Christmas Advent celebrations include incredible Christmas markets across Europe. There are hundreds of unique cities to visit around Europe. But which European cities are the best for Christmas markets? Which cities offer fewer crowds with all the fantastic offerings of hot chocolate, handmade gifts, artisanal products, mulled wine, and charming places for pictures? We will review the best and most underrated European cities for Christmas markets. Choose your next Christmas destination.
I love Christmas; the energy, the beauty, the cold, frosty weather, and the warm, cozy drinks make this time one of my favorite times of the year. I lived in New York City for years; Christmas is huge there! When I moved to London, I was blown away by how many more Christmas market options London had. Then, living in France, my mind was blown further. Since those early days in Europe, I’ve seen cities and Christmas markets all over the continent and find them all so fantastic!
The 2023 tourist season has been exceptionally busy. Summer travel started a bit slow but then ramped up in June and progressed through October. It seems the European hot spots in Italy, Germany, the UK, Croatia, and others just keep attracting tourists. The most popular Christmas Market destinations will be bustling, maybe the busiest ever. You may want to consider some less popular destinations. That said, some places are just so beautiful that even with the extra crowds, you must see them.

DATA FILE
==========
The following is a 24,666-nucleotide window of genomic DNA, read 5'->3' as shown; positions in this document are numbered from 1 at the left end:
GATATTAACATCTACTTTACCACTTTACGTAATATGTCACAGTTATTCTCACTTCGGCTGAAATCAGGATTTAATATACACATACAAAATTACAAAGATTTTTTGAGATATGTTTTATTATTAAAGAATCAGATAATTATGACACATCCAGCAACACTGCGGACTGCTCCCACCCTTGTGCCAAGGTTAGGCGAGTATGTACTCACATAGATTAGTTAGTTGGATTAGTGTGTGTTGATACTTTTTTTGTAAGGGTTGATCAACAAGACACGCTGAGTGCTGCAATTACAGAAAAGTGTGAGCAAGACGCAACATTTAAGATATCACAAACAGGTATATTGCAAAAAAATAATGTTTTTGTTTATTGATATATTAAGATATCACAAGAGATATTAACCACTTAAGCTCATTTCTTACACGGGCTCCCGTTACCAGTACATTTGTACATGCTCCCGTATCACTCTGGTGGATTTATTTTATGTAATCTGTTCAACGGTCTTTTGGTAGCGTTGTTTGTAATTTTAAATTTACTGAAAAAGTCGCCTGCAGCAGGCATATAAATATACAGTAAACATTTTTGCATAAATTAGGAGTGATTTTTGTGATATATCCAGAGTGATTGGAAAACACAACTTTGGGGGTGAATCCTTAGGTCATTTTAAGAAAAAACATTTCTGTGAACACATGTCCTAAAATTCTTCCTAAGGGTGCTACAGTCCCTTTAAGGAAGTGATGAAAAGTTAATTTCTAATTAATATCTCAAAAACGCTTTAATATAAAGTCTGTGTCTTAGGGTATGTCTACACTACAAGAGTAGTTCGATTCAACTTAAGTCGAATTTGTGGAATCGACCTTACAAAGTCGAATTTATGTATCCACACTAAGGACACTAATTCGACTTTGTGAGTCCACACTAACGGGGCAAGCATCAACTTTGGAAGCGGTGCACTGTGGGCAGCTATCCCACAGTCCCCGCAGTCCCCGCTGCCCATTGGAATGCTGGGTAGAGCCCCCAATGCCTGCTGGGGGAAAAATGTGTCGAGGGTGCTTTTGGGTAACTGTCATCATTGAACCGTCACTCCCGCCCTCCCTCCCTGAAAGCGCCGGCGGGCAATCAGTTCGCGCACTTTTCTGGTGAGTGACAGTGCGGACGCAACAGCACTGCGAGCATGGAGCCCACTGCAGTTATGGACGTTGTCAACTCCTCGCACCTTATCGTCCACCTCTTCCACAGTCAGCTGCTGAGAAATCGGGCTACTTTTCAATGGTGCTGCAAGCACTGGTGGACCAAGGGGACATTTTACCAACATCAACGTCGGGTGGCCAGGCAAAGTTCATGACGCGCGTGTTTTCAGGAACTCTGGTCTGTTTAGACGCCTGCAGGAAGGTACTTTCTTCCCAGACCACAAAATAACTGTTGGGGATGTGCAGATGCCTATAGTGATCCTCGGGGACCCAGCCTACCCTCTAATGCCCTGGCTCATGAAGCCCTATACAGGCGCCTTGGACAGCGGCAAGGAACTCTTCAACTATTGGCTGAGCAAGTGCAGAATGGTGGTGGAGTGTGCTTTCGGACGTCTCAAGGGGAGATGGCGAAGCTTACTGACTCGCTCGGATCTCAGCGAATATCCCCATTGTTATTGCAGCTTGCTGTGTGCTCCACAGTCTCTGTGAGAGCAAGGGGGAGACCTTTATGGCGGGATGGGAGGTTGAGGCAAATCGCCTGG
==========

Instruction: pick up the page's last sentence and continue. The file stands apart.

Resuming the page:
These are the best and the most underrated Christmas Markets in Europe.
The proximity of Lille to Bruges makes this city a fun road trip. Rustic wooden chalets fill Lille’s Place Rihour with plenty of shopping. The market is open from November 22-December 31st. Bruges is charming any time of the year, but it’s fantastic to see at Christmas. Their market is from November 24 to January 7. Lille is great for shopping at any time of the year, but Christmas makes it even better. The two cities would make a great holiday road trip. Make sure to have space for wine and chocolate because there is plenty of shopping for both. If you want something quieter or more romantic, I suggest Honfleur France.
Strasbourg is the Christmas capital in Europe, one of the most visited and most beautiful French Christmas cities. The architecture makes it quintessential, and their excellent Christmas markets a must-see, but the town will be packed. I would opt for Metz, a smaller city with about half the population and fewer tourists with a great Christmas Market that isn’t far from Strasbourg, so you can do both as a road trip. If you do a road trip, swing by Reims for some Champaign. The Cathedral of Reims is exquisite.
While Nuremberg’s Christkindlesmarkt is famous, it is less crowded than other German cities like Munich or Cologne. It’s known for its gingerbread cookies and handcrafted gifts. Berlin will be incredibly busy, but both cities are beautiful for Christmas. You can add Prague for a train trip or drive. It’s easy to get to Vienna too. Bratislava would be an excellent addition; the city has a great pedestrian area with a lovely Christmas market. Bratislava is great if you want to do some partying, too. They are great at parties for a smaller city option.
A lovely old city with beautiful architecture makes their Christmas market extra unique. I haven’t been to Kraków since 2018, but I’m sure it’s still enjoyable for Christmas. For a smaller city, the northern city of Gdansk has a fabulous Christmas market in its Old Town. It is known for its beautiful lights and a cozy, festive atmosphere, with fewer tourists than markets in Krakow or Warsaw.
Zagreb Advent has won a lot of awards for its Christmas celebration. Partying and taking pictures are the theme of Zagreb Christmas. Opening dates are usually December 2- January 7. Zagreb’s Christmas market is often cited as one of the best in Europe, but it’s still somewhat underrated compared to its Western European counterparts.